If you have children, then you will know how difficult it is to avoid screens. Although smart phones and computers do offer many benefits to your child’s learning, too much screen time is becoming a growing concern for parents.
Studies show that excessive screen time can have a negative impact on a child’s health and development. Therefore, it is important for parents to put a limit on screen time at home and monitor the type of content their children are viewing.
What are the dangers of too much screen time?
Research suggests that excessive screen time can affect a child’s physical and mental health. This is because it consumes time which could be spent socialising, learning and exercising. Other negative effects of too much screen time include:
When screen time increases, this usually means physical activity decreases. Lack of physical exercise can lead to weight gain and other health related problems.
Vision and posture problems
Looking at a screen for long periods of time can lead to eye strain and headaches. Children may also complain of neck and back pain, caused by poor posture habits when using their devices.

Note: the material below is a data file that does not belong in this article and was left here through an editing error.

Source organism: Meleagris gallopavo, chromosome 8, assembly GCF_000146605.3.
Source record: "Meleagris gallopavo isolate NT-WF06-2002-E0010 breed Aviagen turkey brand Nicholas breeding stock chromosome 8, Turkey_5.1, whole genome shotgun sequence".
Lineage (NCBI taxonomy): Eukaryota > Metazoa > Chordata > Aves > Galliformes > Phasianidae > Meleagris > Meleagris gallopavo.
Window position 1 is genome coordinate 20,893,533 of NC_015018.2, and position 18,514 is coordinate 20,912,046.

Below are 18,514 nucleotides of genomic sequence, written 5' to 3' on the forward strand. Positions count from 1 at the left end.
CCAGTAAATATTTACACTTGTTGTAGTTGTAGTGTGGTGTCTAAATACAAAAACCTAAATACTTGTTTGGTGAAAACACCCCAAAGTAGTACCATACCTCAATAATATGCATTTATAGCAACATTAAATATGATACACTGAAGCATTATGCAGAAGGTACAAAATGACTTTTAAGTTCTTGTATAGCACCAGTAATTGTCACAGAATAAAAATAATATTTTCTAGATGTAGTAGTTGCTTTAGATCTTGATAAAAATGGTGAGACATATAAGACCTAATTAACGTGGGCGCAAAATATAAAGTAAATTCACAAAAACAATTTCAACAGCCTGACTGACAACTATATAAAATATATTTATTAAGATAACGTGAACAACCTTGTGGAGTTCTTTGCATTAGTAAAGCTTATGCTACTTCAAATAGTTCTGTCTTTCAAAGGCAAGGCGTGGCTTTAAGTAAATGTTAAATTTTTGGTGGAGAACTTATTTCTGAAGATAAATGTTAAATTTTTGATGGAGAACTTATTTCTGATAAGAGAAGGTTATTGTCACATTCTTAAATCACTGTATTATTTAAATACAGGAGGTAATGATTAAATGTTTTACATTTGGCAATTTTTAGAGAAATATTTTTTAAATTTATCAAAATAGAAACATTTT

Excessive screen time can also lead to emotional, social and attention problems. Furthermore, without the proper parental controls in place children can be exposed to inappropriate or violent content online.
Screen time before bed can lead to sleeping difficulties. This is due to the blue light that is emitted from digital devices. Studies have found that this type of light suppresses our melatonin production, which is a sleep-promoting hormone.
What can you do to reduce screen time?
If you feel that your child is spending too much time on their screens, then you will need to set a screen time limit. Here is where parents need to set a good example and limit their own screen time too! This means putting away your mobile phone and encouraging more family activities.
It is also your responsibility to ensure that your child is getting enough physical activity, away from their devices. Make time to explore the outdoors with your child and try ‘unplugged’ family evenings and weekends.
It may be unrealistic to prevent your child from using their devices completely, but encouraging them to enjoy other activities will help to look after their mental and physical wellbeing.